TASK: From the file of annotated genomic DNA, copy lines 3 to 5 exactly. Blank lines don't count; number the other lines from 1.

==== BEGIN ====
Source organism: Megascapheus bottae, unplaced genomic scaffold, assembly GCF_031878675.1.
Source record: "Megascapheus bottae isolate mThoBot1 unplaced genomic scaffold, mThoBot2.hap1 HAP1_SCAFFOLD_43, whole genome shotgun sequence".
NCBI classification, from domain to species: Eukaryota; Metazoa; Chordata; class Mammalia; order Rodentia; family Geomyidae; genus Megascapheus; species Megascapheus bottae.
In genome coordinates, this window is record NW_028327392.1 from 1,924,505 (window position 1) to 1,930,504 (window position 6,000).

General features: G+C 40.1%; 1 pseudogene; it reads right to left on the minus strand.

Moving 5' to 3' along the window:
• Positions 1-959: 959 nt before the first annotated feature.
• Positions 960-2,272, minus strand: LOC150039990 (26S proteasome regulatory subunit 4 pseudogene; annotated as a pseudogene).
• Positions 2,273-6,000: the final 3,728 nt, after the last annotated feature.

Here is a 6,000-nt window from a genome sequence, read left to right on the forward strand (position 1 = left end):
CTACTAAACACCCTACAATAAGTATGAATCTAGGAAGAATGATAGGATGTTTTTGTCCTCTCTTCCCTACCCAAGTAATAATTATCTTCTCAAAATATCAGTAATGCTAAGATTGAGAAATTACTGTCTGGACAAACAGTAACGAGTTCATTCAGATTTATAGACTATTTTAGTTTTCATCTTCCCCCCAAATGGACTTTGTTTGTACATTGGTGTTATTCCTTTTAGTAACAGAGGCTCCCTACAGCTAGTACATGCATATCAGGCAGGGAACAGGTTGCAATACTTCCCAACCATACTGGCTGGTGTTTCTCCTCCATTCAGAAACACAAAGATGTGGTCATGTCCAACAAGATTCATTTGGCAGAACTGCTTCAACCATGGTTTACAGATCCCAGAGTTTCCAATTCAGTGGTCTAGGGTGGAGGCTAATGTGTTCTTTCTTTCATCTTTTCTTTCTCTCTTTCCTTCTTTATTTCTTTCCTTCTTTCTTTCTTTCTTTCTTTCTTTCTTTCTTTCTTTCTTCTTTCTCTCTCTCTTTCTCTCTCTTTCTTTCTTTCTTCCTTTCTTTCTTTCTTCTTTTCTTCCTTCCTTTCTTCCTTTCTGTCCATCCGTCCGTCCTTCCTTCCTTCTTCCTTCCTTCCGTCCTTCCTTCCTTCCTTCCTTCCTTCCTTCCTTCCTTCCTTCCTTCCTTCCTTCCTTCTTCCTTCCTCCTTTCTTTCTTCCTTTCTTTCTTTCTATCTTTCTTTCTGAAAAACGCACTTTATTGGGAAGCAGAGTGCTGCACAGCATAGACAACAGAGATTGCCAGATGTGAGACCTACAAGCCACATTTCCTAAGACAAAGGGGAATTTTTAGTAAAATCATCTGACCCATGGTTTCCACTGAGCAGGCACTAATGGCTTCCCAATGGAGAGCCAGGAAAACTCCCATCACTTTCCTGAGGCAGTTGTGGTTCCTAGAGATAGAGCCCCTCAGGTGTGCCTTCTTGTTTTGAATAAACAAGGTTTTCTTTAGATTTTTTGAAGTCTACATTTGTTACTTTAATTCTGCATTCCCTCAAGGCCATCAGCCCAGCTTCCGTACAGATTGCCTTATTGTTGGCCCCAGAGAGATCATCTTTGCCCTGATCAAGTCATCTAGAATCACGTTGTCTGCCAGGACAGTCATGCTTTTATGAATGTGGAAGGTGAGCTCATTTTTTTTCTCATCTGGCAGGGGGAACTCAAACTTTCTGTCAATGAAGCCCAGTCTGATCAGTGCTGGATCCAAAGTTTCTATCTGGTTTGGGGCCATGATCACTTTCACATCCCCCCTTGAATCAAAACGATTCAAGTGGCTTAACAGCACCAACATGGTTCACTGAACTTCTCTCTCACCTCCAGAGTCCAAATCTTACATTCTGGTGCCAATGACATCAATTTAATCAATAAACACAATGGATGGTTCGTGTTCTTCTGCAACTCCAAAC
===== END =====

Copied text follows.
NCBI classification, from domain to species: Eukaryota; Metazoa; Chordata; class Mammalia; order Rodentia; family Geomyidae; genus Megascapheus; species Megascapheus bottae.
In genome coordinates, this window is record NW_028327392.1 from 1,924,505 (window position 1) to 1,930,504 (window position 6,000).

General features: G+C 40.1%; 1 pseudogene; it reads right to left on the minus strand.